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cutting down a fiberglass paddle
Posted: Fri Sep 12, 2008 1:00 am
So I bought a werner Natahala and love it to death as my first oficial canoe paddle. got it at sale size as the raft paddles I been using at 60 inches. Cause I'm a big guy (over 6 ft) with a big boat (mad river ME) until I had to borrow my friends natahala paddle at 64 inches. It felt a little to short but more natural than my 60 inch. And now my paddle feels unweldy.
So now Im looking for advice about weather I should attempt, and how would I go about cutting it down.
Ive chopped the raft paddles down but aluminum is diffrent.
Posted: Fri Sep 12, 2008 1:27 am
I've used a little $10 pipe cutter with success, just as I've used it with aluminum shafts - worked with fiberglass too.
Posted: Fri Sep 12, 2008 1:39 am
so then how to remove the extra bit from t handle and reattatch?
Posted: Fri Sep 12, 2008 2:39 am
Cut it up too with the pipe cutter, into thin strips (1/4 - 1/2" ?) and then cut/pry the strips off with a "chisel" of some kind (I just filed a flat screwdriver head into a sharp edge and used that).
Posted: Fri Sep 12, 2008 10:53 am
thank you, any rcomendations for adheising it back on?
Posted: Fri Sep 12, 2008 12:30 pm
Should I use the same method on my Aquabound Edge carbon paddle? and what type of adhesive?
btw tony, kevin@seven wants to do the lower on sat, wadya think?
Posted: Fri Sep 12, 2008 1:18 pm
Okay now that we have that out of the way....
T-grip off shaft - use a hacksaw blade cutting accross the shaft at an angle top to bottom so you don't cut the insert. Does that make sense?
Glueing - First install a minicell plug in the shaft near the Tgrip insert when you go to glue them together. This aids in floation (don't want to lose it) and keeps the glue from running down the shaft if you place paddle down to dry (of place it tgrip down.
Just some tips. Good luck. Paul C.
Posted: Fri Sep 12, 2008 1:40 pm
I put the T-grip back in a Werner Bandit using a moderate amount of hot glue. I've heard of slalom paddlers who use this method to trael with paddles. Use a heat gun to pull the thing into pieces, and re-glue on arrival.
I just wanted to trim the paddle in small increments.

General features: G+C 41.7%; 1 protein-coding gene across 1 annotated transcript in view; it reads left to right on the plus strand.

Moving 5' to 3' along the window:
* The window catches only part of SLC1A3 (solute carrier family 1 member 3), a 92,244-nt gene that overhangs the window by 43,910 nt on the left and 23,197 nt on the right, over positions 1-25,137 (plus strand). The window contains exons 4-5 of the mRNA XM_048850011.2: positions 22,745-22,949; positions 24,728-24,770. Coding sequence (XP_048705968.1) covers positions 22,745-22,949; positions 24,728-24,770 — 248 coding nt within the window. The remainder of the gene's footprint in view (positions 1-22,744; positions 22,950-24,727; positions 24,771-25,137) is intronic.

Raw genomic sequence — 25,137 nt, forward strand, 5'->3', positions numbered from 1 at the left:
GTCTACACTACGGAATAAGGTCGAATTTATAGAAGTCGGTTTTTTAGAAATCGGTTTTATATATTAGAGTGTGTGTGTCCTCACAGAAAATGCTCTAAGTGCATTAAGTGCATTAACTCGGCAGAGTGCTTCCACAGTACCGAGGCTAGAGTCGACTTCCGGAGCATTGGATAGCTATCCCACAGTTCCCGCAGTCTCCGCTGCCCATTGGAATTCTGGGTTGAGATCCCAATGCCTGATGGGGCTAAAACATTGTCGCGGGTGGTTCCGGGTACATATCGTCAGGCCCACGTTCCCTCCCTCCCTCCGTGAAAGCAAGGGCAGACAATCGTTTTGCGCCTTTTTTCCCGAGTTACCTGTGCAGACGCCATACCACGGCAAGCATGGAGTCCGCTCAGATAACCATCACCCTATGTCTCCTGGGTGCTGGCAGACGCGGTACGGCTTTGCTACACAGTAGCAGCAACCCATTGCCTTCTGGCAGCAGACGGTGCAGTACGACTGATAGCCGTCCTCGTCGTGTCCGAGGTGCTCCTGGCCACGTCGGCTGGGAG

Posted: Fri Sep 12, 2008 3:20 pm
I'm confused. Did you mean to say that your friend's paddle was 54 inches ??
There's always a lot of arguing about paddle length. I paddle a MR Synergy, very similar to your ME. I'm 6' 5" tall, with extra length in my torso. I use 61.5" Mitchell and Clinch River paddles.
I honestly think that 60" will be a good length for you. If it feels wrong, re-examine your outfitting, especially your seat height.
Remember that C-1 titans Jon Lugbill and Davey Hearn, NOT tall men, and sitting very low in their slalom boats, used paddles around 59". It is hard to make a substantive or functional argument that a person your size, sitting higher, should be using a shorter paddle.
Posted: Fri Sep 12, 2008 6:38 pm
sorry about the spelling. I was always bad at English. Thanks for the minicell tip.
Her paddle was at least 4 inches shorter and felt better than mine. I find my top hand being to far above my eyes during the cross stroke. Her paddle (might actually be 56 feels more comfortable. My plan is to only cut 2 inches off.
What are the blade sizes on your paddles? The natahalla is not a very tall blade, so doesnt go that far in the water.
could yours be a deeper/taller blade?
it just felt like I was using less effort and had more control with the shorter blade
Posted: Fri Sep 12, 2008 7:05 pm
They are all curved slalom blades, similar in width and length to your Nantahala.
You have to use what feels best. I just wanted to point out that your present length of paddle may deserve a longer trial.
Another thing.... people differ in how wide they space their hands on paddles. Though you are tall, if you like a relatively narrow hand spacing, you might feel better with a 58".
Posted: Fri Sep 12, 2008 8:30 pm
If you have any other friends with different paddle lengths, you might give them a try first to better ensure that you establish the most comfortable length for you and your current boat before you start to trim down your existing paddle.
However, if the other canoe paddles aren't the same model, keep in mind that different models of paddles with the same overall length can feel different (i.e. shorter or longer), particularly if they have different blade lengths. Shaft length is typically a more reliable constant than overall length, when comparing different models of paddles.
If you ever switch from an open boat to a C-1 or even from your current boat to one with a different seat height, you may find that you'll need to adjust your shaft (paddle) length accordingly.